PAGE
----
Coupling of multiplex isobaric tags for relative and absolute quantitation (iTRAQ) to a sensitive linear ion trap (LTQ) mass spectrometer (MS) is a challenging, but highly promising approach for quantitative high-throughput proteomic profiling. Integration of the advantages of pulsed-Q dissociation (PQD) and collision-activated dissociation (CAD) fragmentation methods into a PQD-CAD hybrid mode, together with PQD optimization and data manipulation with a bioinformatics algorithm, resulted in a robust, sensitive and accurate iTRAQ quantitative proteomic workflow. The workflow was superior to the default PQD setting when profiling the proteome of a gastric cancer cell line, SNU5. Taken together, we established an optimized PQD-CAD hybrid workflow in LTQ-MS for iTRAQ quantitative proteomic profiling that may have wide applications in biological and biomedical research.
Article
Electrostatic repulsion-hydrophilic interaction chromatography (ERLIC) has been introduced recently for phosphopeptide enrichment. Here we compared ERLIC with the well-established SCX-IMAC for identifying phosphopeptides in EGF-treated A431 cells. The ERLIC approach detected a higher number of phosphopeptides (17 311) than SCX-IMAC (4850), but it only detected 926 unique phosphopeptides compared to 1315 in SCX-IMAC. Only 12% unique phosphopeptides were common to both approaches, suggesting that more comprehensive phosphoproteomes could be generated by complementing SCX-IMAC with ERLIC.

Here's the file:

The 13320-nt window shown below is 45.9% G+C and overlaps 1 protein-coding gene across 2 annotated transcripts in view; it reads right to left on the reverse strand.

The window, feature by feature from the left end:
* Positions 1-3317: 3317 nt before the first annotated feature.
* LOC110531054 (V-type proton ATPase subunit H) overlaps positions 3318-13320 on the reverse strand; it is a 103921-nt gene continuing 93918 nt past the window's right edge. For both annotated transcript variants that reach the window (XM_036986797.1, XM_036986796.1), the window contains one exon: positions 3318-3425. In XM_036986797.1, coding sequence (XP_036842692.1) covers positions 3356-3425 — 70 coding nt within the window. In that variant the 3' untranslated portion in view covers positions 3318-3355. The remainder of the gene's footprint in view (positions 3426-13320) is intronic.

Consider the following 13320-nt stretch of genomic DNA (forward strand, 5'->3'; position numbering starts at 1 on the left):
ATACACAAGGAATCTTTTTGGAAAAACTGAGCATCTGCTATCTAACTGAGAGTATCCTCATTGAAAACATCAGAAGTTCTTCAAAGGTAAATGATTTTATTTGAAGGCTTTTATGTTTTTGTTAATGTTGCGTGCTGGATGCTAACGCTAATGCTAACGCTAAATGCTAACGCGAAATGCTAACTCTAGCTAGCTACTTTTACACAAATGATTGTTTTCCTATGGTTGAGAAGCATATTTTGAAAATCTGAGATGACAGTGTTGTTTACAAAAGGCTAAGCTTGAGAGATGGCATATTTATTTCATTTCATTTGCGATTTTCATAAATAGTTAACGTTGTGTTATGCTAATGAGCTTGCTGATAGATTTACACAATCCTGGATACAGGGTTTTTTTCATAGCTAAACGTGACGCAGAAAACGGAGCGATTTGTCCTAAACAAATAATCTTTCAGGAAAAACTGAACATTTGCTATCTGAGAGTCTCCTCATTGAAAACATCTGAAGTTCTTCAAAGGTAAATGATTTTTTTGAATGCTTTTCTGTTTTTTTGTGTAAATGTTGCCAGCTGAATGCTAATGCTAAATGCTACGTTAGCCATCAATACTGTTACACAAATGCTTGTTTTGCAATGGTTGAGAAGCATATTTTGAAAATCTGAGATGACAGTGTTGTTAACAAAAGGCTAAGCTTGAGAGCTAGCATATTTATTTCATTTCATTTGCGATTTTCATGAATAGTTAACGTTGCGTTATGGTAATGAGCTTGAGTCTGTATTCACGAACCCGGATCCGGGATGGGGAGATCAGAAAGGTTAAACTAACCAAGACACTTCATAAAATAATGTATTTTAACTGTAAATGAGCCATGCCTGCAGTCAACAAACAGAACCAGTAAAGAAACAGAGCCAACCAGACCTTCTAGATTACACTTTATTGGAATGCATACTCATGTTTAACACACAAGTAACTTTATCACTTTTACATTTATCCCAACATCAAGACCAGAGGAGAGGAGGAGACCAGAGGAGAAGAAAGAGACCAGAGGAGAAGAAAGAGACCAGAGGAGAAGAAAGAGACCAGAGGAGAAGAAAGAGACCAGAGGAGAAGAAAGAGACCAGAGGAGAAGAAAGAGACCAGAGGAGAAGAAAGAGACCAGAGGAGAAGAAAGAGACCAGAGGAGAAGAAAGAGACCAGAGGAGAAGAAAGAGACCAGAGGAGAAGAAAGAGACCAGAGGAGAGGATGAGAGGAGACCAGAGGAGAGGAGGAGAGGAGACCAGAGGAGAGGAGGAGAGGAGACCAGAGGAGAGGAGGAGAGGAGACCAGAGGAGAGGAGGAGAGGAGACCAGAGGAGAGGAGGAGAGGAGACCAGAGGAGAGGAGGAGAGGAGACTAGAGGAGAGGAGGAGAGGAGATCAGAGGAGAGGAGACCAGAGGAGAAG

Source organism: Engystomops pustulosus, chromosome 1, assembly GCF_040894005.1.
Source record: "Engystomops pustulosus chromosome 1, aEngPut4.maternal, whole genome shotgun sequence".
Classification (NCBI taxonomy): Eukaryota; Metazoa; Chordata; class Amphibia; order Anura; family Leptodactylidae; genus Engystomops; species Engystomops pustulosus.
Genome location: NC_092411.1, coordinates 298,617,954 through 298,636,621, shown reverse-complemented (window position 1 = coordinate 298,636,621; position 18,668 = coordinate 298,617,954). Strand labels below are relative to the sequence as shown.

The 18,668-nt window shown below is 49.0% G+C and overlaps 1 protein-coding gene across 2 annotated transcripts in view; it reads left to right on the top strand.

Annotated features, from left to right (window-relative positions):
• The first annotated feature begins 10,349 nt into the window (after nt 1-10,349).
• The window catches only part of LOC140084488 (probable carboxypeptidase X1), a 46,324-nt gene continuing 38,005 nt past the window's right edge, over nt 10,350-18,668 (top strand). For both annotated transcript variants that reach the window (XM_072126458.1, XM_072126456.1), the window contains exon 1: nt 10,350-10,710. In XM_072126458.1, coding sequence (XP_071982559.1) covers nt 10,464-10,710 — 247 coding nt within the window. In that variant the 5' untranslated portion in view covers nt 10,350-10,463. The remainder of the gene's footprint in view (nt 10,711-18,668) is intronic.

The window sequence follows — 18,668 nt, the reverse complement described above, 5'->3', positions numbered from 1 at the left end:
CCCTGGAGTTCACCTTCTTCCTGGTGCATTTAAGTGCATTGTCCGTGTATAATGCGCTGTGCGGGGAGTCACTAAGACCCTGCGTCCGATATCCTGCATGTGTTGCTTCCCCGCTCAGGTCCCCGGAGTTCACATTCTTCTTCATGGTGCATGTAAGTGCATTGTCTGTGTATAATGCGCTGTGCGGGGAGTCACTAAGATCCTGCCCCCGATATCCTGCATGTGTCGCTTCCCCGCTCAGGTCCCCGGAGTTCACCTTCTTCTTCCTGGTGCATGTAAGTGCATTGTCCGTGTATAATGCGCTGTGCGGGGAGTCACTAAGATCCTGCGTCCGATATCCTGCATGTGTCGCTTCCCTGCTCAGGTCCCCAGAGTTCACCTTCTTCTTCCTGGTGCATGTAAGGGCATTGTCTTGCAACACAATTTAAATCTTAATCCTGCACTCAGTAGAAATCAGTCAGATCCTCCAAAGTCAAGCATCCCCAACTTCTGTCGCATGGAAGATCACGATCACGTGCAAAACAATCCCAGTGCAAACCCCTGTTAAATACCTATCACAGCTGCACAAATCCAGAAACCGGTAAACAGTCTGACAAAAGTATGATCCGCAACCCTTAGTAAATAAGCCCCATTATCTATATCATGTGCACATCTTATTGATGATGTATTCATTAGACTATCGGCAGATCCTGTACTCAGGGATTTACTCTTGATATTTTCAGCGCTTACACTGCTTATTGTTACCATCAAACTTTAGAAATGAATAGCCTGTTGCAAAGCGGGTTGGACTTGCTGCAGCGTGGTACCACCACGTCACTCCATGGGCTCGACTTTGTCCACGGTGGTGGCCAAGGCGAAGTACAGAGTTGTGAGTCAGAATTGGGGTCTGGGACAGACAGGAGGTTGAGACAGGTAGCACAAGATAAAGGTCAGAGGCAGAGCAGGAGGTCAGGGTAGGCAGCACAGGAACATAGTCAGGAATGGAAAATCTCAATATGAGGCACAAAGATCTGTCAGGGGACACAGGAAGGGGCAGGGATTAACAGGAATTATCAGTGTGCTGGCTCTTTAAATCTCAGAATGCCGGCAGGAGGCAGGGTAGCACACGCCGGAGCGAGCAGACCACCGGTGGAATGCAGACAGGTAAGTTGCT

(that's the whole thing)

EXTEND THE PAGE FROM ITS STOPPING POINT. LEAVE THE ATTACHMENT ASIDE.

Article
Two modes of separation coupled with MS enable researchers to study complicated biological structures.
Article
Proteomics has progressed radically in the last 5 years and is now on par with most genomic technologies in throughput and comprehensiveness. Analyzing peptide mixtures by liquid chromatography coupled to high-resolution mass spectrometry (LC-MS) has emerged as the main technology for in-depth proteome analysis whereas two-dimensional gel electrophoresis, low-resolution MALDI, and protein arrays are playing niche roles. MS-based proteomics is rapidly becoming quantitative through both label-free and stable isotope labeling technologies. The latest generation of mass spectrometers combines extremely high resolving power, mass accuracy, and very high sequencing speed in routine proteomic applications. Peptide fragmentation is mostly performed in low-resolution but very sensitive and fast linear ion traps. However, alternative fragmentation methods and high-resolution fragment analysis are becoming much more practical. Recent advances in computational proteomics are removing the data analysis bottleneck. Thus, in a few specialized laboratories, "precision proteomics" can now identify and quantify almost all fragmented peptide peaks. Huge challenges and opportunities remain in technology development for proteomics; thus, this is not "the beginning of the end" but surely "the end of the beginning."
Article